Yes there is fear.
Yes there is isolation.
Yes there is panic buying.
Yes there is sickness.
Yes there is even death.
But, 
They say that in Wuhan after so many years of noise
You can hear the birds again.
They say that after just a few weeks of quiet
The sky is no longer thick with fumes
But blue and grey and clear.
They say that in the streets of Assisi
People are singing to each other 
across the empty squares, 
keeping their windows open 
so that those who are alone 
may hear the sounds of family around them.
They say that a hotel in the West of Ireland
Is offering free meals and delivery to the housebound.
Today a young woman I know 
is busy spreading fliers with her number 
through the neighbourhood
So that the elders may have someone to call on.
Today Churches, Synagogues, Mosques and Temples 
are preparing to welcome 
and shelter the homeless, the sick, the weary
All over the world people are slowing down and reflecting
All over the world people are looking at their neighbours in a new way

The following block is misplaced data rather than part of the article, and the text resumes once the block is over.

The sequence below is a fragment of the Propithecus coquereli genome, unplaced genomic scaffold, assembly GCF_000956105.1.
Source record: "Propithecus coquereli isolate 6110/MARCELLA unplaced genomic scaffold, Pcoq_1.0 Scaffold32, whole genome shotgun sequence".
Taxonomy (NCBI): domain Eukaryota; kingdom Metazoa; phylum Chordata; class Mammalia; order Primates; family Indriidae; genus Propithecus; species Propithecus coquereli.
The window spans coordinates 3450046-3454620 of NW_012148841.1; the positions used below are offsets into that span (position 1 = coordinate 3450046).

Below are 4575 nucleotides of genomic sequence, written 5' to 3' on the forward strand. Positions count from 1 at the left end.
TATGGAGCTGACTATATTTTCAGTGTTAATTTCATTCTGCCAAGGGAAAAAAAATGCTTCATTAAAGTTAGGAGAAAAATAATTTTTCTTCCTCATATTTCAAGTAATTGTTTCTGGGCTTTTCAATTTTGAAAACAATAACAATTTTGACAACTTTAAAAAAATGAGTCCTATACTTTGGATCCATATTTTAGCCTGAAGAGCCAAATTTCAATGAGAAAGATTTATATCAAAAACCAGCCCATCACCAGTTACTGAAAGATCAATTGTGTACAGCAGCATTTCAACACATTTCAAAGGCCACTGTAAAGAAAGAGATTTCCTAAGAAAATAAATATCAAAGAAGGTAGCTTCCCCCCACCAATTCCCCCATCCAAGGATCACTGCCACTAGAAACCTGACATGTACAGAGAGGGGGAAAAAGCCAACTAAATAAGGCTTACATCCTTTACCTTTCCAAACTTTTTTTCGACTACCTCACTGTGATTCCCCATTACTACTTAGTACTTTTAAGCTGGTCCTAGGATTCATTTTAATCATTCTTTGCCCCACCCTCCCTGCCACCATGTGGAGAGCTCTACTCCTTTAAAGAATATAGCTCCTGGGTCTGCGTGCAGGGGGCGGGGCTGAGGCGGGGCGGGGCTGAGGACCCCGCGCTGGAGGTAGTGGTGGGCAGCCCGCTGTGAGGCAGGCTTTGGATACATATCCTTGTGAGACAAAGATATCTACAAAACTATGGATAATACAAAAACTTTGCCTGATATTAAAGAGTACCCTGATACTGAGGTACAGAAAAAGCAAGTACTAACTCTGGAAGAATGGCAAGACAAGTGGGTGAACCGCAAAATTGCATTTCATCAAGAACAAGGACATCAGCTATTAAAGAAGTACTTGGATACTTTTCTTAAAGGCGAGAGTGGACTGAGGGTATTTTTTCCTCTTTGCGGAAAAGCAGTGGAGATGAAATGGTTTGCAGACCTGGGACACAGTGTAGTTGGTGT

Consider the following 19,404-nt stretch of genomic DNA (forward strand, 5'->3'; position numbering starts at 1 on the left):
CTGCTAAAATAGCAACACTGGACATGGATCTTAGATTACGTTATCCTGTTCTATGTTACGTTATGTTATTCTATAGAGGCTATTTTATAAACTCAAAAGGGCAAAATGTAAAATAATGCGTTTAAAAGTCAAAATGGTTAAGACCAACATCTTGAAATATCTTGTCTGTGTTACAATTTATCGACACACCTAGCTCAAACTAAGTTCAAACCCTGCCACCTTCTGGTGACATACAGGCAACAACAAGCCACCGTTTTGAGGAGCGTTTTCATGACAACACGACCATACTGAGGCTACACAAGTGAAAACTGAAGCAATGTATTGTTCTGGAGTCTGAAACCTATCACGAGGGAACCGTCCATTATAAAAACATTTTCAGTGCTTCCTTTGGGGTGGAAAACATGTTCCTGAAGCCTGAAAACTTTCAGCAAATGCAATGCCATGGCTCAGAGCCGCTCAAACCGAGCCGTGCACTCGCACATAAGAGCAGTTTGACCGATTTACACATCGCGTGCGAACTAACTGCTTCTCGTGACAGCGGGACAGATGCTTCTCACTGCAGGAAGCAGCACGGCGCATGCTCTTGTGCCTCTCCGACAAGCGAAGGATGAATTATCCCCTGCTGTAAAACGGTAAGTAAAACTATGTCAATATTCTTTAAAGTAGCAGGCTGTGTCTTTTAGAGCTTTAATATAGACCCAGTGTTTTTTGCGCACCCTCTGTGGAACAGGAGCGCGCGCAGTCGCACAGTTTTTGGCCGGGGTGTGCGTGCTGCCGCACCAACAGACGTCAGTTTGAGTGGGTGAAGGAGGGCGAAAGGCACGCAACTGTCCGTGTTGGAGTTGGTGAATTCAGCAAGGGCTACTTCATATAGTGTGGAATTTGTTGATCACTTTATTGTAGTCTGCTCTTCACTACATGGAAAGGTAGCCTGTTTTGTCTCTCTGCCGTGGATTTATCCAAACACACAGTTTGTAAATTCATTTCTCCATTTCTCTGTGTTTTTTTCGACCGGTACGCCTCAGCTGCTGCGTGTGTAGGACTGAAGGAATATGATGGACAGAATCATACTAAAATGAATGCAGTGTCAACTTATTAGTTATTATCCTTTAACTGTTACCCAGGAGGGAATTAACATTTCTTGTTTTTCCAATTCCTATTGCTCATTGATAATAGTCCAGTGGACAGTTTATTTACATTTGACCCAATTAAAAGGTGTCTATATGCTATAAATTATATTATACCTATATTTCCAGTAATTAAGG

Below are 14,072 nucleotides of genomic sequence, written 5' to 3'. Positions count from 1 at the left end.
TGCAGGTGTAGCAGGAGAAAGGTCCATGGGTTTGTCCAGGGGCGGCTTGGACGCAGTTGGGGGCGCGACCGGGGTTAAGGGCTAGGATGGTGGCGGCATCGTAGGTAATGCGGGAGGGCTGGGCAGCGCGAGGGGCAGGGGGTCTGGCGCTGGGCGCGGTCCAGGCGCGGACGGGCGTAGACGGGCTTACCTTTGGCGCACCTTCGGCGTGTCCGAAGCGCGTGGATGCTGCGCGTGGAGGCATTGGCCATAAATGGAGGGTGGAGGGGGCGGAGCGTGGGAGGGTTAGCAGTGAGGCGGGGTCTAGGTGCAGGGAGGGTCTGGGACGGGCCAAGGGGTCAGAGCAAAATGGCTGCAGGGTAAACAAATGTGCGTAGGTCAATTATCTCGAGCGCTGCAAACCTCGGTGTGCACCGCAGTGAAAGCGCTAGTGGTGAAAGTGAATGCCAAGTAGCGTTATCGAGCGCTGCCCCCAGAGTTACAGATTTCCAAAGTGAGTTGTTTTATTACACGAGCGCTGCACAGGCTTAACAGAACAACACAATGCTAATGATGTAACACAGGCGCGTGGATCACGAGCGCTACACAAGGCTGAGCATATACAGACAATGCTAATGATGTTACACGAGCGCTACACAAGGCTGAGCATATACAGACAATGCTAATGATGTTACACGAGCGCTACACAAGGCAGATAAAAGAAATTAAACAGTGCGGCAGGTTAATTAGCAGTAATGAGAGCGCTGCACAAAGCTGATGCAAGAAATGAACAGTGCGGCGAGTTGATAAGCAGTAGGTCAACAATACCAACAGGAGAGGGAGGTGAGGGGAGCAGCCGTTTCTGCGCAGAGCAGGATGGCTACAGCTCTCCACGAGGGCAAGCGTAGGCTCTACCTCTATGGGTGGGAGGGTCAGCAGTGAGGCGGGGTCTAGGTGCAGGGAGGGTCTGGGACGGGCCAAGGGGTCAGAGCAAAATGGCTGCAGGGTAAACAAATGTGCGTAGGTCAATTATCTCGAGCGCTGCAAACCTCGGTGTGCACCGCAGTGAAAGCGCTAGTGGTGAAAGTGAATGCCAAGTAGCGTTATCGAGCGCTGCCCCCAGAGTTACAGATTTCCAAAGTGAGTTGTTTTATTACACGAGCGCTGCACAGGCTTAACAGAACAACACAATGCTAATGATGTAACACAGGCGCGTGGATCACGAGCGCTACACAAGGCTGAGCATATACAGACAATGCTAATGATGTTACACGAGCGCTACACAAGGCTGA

All over the world people are waking up to a new reality
To how big we really are.
To how little control we really have.
To what really matters.
To Love.
So we pray and we remember that
Yes there is fear.
But there does not have to be hate.
Yes there is isolation.
But there does not have to be loneliness.
Yes there is panic buying.
But there does not have to be meanness.
Yes there is sickness.
But there does not have to be disease of the soul
Yes there is even death.
But there can always be a rebirth of love.
Wake to the choices you make as to how to live now.
Today, breathe.
Listen, behind the factory noises of your panic
The birds are singing again
The sky is clearing,
Spring is coming,
And we are always encompassed by Love.
Open the windows of your soul
And though you may not be able 
to touch across the empty square,
Sing.

I hope we can find some of the peace, freedom and healing that Jesus is guiding us in, and let our many questions give way to the one real question: What can God do? What is God doing right now? And how do we join God in that every day?

 

 

Influential Sources

- The Inspiring, Galvanizing, Beautiful Spirit of 2020
https://www.theatlantic.com/ideas/archive/2020/03/inspiring-galvanizing-beautiful-spirit-2020/608308/ 

 - The Message translation of John 9 https://www.biblegateway.com/passage/?search=John+9&version=MSG